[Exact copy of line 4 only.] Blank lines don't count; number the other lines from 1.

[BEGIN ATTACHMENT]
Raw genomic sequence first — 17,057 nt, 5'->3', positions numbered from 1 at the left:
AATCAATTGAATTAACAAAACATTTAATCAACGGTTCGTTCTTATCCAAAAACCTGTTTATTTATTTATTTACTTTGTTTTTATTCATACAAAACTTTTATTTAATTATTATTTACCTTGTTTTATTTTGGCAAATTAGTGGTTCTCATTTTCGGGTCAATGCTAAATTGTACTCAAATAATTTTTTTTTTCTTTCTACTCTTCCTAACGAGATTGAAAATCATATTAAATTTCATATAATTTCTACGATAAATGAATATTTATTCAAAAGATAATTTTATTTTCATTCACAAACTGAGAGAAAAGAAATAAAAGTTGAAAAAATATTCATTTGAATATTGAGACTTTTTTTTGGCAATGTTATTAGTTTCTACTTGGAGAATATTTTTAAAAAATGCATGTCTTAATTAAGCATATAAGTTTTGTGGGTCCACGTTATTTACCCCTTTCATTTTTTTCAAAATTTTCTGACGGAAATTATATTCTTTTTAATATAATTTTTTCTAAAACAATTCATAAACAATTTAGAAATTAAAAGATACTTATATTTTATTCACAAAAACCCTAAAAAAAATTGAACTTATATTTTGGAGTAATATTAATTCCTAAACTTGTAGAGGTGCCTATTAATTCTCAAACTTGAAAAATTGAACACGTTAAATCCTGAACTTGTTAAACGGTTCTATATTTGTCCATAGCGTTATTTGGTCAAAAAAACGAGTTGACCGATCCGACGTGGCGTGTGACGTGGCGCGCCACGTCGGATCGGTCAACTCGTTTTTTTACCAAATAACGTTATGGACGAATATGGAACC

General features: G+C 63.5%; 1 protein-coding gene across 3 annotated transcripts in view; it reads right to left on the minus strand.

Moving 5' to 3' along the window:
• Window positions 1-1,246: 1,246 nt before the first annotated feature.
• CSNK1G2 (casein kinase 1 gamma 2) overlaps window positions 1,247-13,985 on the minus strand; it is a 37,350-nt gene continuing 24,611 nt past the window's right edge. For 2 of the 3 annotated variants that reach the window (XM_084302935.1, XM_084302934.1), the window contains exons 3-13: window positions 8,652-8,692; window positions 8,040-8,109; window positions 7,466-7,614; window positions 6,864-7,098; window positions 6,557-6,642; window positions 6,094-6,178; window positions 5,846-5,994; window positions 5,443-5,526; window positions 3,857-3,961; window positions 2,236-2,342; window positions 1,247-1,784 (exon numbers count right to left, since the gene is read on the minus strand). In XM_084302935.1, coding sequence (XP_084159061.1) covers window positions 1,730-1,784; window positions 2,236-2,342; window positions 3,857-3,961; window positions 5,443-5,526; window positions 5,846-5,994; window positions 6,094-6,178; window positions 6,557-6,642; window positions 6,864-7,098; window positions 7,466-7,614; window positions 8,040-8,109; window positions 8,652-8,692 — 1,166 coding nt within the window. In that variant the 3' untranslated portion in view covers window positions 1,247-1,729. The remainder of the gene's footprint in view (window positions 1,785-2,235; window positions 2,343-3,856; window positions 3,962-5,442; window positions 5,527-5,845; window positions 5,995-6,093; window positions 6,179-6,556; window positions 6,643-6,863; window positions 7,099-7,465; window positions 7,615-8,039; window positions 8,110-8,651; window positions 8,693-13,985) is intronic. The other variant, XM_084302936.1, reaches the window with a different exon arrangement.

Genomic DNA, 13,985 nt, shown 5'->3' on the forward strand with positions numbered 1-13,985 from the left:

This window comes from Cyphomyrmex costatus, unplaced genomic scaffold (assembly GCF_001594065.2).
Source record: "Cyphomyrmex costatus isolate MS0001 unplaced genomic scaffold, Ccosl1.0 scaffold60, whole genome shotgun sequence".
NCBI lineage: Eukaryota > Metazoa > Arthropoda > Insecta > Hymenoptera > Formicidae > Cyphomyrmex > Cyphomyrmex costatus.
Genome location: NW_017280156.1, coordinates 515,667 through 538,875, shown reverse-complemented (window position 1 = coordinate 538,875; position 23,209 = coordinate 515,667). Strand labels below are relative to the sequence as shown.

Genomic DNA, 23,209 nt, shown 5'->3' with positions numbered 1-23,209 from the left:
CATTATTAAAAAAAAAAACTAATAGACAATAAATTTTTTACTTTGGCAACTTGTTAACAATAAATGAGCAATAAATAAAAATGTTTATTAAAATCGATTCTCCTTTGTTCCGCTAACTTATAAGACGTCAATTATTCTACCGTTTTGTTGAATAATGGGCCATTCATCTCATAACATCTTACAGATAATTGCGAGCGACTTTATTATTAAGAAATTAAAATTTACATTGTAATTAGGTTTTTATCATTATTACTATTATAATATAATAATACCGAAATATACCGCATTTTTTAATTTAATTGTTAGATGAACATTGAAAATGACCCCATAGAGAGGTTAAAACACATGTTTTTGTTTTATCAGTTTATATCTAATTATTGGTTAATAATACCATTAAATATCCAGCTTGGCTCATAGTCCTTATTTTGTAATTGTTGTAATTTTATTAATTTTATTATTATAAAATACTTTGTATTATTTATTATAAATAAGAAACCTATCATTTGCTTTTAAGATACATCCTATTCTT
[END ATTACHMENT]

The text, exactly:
Moving 5' to 3' along the window: